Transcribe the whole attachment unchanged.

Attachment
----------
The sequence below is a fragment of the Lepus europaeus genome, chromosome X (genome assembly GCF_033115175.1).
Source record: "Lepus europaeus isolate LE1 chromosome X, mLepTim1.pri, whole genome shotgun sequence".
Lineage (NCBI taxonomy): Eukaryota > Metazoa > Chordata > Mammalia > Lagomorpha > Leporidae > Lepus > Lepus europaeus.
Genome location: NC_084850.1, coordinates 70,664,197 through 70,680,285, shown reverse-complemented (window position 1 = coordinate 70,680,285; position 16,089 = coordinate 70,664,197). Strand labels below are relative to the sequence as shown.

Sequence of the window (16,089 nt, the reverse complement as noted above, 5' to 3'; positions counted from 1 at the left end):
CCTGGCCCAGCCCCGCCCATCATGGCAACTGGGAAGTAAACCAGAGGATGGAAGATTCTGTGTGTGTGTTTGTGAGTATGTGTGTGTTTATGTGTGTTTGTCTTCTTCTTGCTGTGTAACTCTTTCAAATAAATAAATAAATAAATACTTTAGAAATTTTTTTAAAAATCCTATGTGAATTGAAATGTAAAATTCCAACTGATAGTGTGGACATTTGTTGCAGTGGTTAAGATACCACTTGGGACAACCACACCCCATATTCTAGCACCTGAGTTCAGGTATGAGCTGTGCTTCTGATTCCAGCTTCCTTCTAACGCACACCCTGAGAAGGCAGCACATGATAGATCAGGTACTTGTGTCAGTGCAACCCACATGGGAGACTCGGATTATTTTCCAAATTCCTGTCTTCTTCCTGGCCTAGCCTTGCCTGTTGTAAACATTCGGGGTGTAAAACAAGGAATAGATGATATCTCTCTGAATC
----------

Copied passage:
The sequence below is a fragment of the Lepus europaeus genome, chromosome X (genome assembly GCF_033115175.1).
Source record: "Lepus europaeus isolate LE1 chromosome X, mLepTim1.pri, whole genome shotgun sequence".
Lineage (NCBI taxonomy): Eukaryota > Metazoa > Chordata > Mammalia > Lagomorpha > Leporidae > Lepus > Lepus europaeus.
Genome location: NC_084850.1, coordinates 70,664,197 through 70,680,285, shown reverse-complemented (window position 1 = coordinate 70,680,285; position 16,089 = coordinate 70,664,197). Strand labels below are relative to the sequence as shown.

Sequence of the window (16,089 nt, the reverse complement as noted above, 5' to 3'; positions counted from 1 at the left end):
CCTGGCCCAGCCCCGCCCATCATGGCAACTGGGAAGTAAACCAGAGGATGGAAGATTCTGTGTGTGTGTTTGTGAGTATGTGTGTGTTTATGTGTGTTTGTCTTCTTCTTGCTGTGTAACTCTTTCAAATAAATAAATAAATAAATACTTTAGAAATTTTTTTAAAAATCCTATGTGAATTGAAATGTAAAATTCCAACTGATAGTGTGGACATTTGTTGCAGTGGTTAAGATACCACTTGGGACAACCACACCCCATATTCTAGCACCTGAGTTCAGGTATGAGCTGTGCTTCTGATTCCAGCTTCCTTCTAACGCACACCCTGAGAAGGCAGCACATGATAGATCAGGTACTTGTGTCAGTGCAACCCACATGGGAGACTCGGATTATTTTCCAAATTCCTGTCTTCTTCCTGGCCTAGCCTTGCCTGTTGTAAACATTCGGGGTGTAAAACAAGGAATAGATGATATCTCTCTGAATC